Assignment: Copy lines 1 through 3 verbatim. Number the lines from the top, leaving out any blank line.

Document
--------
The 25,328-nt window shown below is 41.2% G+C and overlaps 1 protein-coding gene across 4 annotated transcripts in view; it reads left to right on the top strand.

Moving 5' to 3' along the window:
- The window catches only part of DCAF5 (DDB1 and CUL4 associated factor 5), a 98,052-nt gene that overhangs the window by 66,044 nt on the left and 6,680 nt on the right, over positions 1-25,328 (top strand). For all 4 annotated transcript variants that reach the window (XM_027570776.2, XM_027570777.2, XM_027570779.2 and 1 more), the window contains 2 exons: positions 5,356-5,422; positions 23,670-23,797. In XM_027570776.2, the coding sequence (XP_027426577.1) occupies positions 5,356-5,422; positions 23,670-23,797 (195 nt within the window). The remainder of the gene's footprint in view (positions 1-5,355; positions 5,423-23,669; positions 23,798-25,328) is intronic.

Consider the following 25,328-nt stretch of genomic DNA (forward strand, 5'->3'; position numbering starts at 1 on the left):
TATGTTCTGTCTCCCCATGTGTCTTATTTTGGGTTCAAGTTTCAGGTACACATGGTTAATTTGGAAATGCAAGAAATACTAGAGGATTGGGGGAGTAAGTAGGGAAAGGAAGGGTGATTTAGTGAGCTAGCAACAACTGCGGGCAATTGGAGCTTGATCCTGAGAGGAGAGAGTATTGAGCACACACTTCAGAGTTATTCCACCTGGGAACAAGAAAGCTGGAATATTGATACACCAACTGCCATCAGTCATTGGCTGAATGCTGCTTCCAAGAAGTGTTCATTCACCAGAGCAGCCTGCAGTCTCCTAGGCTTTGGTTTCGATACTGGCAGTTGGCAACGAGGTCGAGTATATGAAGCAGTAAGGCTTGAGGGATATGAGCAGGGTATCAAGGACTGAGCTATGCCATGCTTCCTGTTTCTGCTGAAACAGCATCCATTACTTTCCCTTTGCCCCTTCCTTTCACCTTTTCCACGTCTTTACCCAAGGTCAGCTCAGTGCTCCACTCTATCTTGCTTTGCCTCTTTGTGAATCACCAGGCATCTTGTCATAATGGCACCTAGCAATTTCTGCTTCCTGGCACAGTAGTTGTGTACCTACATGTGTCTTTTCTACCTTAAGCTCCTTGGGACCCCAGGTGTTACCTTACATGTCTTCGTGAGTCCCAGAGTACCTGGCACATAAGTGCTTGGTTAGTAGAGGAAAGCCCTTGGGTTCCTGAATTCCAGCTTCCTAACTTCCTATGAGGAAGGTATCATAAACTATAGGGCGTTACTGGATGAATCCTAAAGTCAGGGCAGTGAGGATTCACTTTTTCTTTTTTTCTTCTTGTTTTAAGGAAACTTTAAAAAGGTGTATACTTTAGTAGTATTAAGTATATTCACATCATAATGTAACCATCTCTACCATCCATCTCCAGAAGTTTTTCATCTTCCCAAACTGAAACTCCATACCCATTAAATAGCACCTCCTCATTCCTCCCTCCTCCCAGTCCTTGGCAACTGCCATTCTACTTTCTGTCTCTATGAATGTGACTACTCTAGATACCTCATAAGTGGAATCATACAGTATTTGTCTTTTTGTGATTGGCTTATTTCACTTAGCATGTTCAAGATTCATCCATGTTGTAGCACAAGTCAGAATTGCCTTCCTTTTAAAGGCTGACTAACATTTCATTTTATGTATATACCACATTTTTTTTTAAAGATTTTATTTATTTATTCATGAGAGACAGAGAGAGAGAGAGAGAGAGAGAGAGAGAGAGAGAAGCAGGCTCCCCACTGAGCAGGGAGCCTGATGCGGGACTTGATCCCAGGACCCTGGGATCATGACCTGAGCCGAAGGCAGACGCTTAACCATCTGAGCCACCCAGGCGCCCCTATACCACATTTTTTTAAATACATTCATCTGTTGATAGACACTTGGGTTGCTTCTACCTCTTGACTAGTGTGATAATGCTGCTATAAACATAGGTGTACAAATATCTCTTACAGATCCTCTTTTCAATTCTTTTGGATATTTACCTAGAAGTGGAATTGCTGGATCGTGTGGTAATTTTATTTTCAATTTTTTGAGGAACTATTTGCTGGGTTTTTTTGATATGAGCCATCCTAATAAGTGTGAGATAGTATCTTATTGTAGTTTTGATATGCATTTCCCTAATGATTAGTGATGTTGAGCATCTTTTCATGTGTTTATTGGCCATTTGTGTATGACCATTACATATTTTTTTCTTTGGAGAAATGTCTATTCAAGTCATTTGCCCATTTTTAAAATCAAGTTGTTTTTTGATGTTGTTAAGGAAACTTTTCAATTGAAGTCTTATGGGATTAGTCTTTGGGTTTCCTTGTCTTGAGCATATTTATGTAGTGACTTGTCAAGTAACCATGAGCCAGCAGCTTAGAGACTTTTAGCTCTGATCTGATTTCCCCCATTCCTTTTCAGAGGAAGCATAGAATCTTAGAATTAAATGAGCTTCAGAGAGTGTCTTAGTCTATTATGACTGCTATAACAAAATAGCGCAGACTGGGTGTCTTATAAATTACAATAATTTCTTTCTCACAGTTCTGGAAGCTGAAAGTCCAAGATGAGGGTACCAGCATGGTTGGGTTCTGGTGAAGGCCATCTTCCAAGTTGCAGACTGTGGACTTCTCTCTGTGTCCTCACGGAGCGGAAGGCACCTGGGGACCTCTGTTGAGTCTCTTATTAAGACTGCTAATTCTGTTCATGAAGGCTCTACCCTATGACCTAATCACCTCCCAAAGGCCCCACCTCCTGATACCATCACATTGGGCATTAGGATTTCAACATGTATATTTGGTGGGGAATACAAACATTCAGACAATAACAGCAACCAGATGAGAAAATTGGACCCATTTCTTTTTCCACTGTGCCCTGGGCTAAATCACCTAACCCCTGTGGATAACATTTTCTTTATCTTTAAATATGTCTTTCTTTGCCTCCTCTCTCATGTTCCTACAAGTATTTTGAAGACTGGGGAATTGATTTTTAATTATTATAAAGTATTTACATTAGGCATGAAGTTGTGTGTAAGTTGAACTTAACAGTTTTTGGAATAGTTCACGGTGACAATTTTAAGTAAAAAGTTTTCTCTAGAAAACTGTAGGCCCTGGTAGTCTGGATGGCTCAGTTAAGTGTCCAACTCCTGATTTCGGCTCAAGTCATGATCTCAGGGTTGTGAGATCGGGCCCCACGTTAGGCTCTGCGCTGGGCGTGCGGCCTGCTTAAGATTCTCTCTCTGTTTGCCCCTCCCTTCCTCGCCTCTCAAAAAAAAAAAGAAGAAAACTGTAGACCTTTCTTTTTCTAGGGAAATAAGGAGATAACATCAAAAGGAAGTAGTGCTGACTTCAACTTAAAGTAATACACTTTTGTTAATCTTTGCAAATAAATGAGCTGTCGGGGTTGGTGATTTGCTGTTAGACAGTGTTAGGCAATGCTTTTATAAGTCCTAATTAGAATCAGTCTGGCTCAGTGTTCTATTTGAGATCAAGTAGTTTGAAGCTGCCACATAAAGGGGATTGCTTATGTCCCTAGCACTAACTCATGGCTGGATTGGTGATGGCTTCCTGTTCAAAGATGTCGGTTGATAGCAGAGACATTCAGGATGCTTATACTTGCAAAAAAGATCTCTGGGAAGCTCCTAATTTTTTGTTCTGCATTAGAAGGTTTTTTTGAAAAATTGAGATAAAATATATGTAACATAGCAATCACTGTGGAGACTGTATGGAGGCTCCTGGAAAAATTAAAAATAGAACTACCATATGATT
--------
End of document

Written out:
The 25,328-nt window shown below is 41.2% G+C and overlaps 1 protein-coding gene across 4 annotated transcripts in view; it reads left to right on the top strand.

Moving 5' to 3' along the window:
- The window catches only part of DCAF5 (DDB1 and CUL4 associated factor 5), a 98,052-nt gene that overhangs the window by 66,044 nt on the left and 6,680 nt on the right, over positions 1-25,328 (top strand). For all 4 annotated transcript variants that reach the window (XM_027570776.2, XM_027570777.2, XM_027570779.2 and 1 more), the window contains 2 exons: positions 5,356-5,422; positions 23,670-23,797. In XM_027570776.2, the coding sequence (XP_027426577.1) occupies positions 5,356-5,422; positions 23,670-23,797 (195 nt within the window). The remainder of the gene's footprint in view (positions 1-5,355; positions 5,423-23,669; positions 23,798-25,328) is intronic.